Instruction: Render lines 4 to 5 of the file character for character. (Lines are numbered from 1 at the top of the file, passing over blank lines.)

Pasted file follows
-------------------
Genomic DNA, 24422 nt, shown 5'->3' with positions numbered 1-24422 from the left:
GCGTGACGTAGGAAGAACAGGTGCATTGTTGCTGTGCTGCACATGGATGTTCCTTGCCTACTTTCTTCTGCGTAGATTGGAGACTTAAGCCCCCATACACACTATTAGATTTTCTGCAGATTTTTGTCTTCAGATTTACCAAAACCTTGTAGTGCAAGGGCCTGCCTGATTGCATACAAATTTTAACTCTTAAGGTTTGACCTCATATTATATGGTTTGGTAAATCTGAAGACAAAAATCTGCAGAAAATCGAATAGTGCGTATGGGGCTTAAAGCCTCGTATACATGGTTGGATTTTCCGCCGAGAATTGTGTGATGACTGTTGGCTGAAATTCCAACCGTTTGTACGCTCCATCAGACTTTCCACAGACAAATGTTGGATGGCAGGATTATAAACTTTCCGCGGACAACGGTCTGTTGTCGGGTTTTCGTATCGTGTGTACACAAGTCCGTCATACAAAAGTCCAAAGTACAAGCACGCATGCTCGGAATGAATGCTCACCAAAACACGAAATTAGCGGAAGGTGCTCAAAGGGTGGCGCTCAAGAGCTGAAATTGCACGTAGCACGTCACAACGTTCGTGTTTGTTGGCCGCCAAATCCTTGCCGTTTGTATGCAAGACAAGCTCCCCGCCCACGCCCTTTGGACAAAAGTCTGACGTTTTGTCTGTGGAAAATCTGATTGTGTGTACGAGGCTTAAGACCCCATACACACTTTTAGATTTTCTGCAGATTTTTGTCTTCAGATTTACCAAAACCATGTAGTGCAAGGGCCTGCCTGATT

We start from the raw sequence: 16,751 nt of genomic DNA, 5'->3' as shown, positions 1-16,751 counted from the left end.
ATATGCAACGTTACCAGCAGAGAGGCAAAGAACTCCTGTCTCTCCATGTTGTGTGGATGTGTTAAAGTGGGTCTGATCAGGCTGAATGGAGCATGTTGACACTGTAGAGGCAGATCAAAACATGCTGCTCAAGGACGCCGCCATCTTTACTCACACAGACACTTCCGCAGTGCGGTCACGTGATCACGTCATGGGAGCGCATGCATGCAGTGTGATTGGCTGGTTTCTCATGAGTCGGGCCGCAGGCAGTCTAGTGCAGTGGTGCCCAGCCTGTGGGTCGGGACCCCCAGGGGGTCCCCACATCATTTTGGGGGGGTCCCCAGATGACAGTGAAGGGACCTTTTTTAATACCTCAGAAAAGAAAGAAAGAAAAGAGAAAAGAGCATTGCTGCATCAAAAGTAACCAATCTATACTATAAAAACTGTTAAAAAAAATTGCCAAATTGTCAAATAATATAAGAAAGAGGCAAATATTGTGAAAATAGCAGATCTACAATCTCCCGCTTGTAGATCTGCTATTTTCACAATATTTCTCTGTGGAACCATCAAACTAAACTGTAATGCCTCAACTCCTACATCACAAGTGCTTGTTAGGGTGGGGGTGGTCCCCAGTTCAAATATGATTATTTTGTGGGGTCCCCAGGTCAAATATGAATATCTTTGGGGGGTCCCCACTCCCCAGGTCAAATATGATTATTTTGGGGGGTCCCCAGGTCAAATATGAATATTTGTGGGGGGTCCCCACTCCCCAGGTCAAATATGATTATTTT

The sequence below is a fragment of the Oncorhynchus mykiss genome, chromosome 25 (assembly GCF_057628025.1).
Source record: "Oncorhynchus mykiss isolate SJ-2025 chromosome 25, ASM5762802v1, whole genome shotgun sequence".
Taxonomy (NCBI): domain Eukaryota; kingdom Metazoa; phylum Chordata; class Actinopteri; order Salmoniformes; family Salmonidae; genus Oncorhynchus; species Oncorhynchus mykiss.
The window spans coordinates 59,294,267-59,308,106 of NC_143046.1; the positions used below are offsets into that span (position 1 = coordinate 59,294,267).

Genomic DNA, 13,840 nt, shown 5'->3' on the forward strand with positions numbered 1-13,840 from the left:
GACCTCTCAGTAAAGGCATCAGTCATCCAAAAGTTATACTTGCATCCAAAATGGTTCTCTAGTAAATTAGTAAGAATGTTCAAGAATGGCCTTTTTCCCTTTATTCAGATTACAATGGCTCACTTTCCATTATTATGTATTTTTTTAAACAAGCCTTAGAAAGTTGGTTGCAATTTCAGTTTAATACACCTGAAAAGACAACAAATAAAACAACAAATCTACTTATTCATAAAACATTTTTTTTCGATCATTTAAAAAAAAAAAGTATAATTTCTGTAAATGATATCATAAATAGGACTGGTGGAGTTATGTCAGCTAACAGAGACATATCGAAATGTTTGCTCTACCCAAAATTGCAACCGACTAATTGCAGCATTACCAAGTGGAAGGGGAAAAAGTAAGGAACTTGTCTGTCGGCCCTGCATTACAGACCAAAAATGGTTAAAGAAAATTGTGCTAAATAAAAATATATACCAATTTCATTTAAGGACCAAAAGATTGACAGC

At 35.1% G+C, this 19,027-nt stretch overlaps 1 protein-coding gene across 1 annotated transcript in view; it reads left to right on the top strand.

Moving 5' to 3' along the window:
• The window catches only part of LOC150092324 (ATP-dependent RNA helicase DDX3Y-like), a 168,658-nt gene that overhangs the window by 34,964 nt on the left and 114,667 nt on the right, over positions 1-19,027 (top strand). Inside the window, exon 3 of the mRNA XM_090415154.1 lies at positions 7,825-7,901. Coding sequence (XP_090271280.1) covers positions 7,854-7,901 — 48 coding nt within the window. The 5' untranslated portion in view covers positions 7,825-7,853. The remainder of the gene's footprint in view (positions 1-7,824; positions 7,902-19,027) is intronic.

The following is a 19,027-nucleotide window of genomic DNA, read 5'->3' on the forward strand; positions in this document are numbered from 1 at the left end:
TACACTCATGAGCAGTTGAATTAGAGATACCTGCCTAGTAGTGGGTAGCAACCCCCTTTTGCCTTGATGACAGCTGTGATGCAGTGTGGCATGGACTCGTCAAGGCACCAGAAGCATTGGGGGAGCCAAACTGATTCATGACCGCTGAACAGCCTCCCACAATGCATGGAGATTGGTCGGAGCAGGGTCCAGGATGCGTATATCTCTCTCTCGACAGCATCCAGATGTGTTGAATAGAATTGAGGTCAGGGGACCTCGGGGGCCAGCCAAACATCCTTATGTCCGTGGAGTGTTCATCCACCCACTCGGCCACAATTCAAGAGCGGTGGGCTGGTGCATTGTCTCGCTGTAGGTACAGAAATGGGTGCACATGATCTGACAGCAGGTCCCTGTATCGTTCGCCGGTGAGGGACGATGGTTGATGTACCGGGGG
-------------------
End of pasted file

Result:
ATATGCAACGTTACCAGCAGAGAGGCAAAGAACTCCTGTCTCTCCATGTTGTGTGGATGTGTTAAAGTGGGTCTGATCAGGCTGAATGGAGCATGTTGACACTGTAGAGGCAGATCAAAACATGCTGCTCAAGGACGCCGCCATCTTTACTCACACAGACACTTCCGCAGTGCGGTCACGTGATCACGTCATGGGAGCGCATGCATGCAGTGTGATTGGCTGGTTTCTCATGAGTCGGGCCGCAGGCAGTCTAGTGCAGTGGTGCCCAGCCTGTGGGTCGGGACCCCCAGGGGGTCCCCACATCATTTTGGGGGGGTCCCCAGATGACAGTGAAGGGACCTTTTTTAATACCTCAGAAAAGAAAGAAAGAAAAGAGAAAAGAGCATTGCTGCATCAAAAGTAACCAATCTATACTATAAAAACTGTTAAAAAAAATTGCCAAATTGTCAAATAATATAAGAAAGAGGCAAATATTGTGAAAATAGCAGATCTACAATCTCCCGCTTGTAGATCTGCTATTTTCACAATATTTCTCTGTGGAACCATCAAACTAAACTGTAATGCCTCAACTCCTACATCACAAGTGCTTGTTAGGGTGGGGGTGGTCCCCAGTTCAAATATGATTATTTTGTGGGGTCCCCAGGTCAAATATGAATATCTTTGGGGGGTCCCCACTCCCCAGGTCAAATATGATTATTTTGGGGGGTCCCCAGGTCAAATATGAATATTTGTGGGGGGTCCCCACTCCCCAGGTCAAATATGATTATTTT

The sequence below is a fragment of the Oncorhynchus mykiss genome, chromosome 25 (assembly GCF_057628025.1).